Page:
Within the hour, as I went about my assigned tasks the intensity picked up to encompass the entire northern horizon.
Last nights display neatly fits into the pattern of my previous aurora observations. The first time that I saw the Northern Lights was coincidentally 26 years ago to the day on November 8, 1991. Over the years I've seen them 11 times from the state of Michigan.
Here is a list of those dates.
November 8, 1991
November 5-6, 2001
October 29, 2003
November 20, 2003
November 7-8, 2004
November 10, 2004
March 17, 2015
November 4, 2015
September 29, 2016
September 28, 2017
And last night November 7-8, 2017.
What jumps out from the list is that 73% of the sightings occurred over 6% of the calendar that spans from October 29 to November 23. An even tighter window from November 4 to November 10 includes 55% of my observations in a 7 day period. The Northern Lights are more likely to occur in the spring and fall rather than summer and winter for reasons explained in the link below.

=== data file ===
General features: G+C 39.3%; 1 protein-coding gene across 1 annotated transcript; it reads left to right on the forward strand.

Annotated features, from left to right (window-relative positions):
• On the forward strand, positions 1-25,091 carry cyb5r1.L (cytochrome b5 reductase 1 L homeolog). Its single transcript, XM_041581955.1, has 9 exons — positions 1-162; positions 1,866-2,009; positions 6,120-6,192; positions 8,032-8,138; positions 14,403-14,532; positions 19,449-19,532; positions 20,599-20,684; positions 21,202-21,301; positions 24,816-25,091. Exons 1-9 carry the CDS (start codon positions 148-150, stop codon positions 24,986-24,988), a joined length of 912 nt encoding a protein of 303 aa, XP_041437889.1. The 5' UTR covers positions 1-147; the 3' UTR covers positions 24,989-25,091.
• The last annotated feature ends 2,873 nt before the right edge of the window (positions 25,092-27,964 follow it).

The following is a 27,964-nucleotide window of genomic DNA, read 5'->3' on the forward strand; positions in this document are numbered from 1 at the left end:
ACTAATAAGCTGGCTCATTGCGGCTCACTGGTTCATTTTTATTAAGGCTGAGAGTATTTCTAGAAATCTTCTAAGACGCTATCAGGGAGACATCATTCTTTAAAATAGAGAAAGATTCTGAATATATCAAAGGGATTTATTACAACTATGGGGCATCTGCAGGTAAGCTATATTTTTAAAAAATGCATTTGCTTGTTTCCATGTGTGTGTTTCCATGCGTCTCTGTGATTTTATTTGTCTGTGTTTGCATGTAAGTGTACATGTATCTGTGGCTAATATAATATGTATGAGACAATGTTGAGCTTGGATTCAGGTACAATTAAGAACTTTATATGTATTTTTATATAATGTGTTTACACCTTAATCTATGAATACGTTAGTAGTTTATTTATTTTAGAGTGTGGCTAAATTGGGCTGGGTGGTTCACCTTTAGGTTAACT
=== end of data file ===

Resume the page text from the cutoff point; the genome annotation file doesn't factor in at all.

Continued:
The most frequent cause of an auroral display is increased activity on the Sun that results in a coronal mass ejections that releases charged particles toward the Earth. But as can be seen in the photo below, the spotless Solar disk indicates minimal activity, as we are currently heading toward the end of the current 11 year solar cycle.
The cause of last night's (as well as September 28th's) northern lights was a hole in the solar atmosphere that released a stream of Earth-directed charged particles.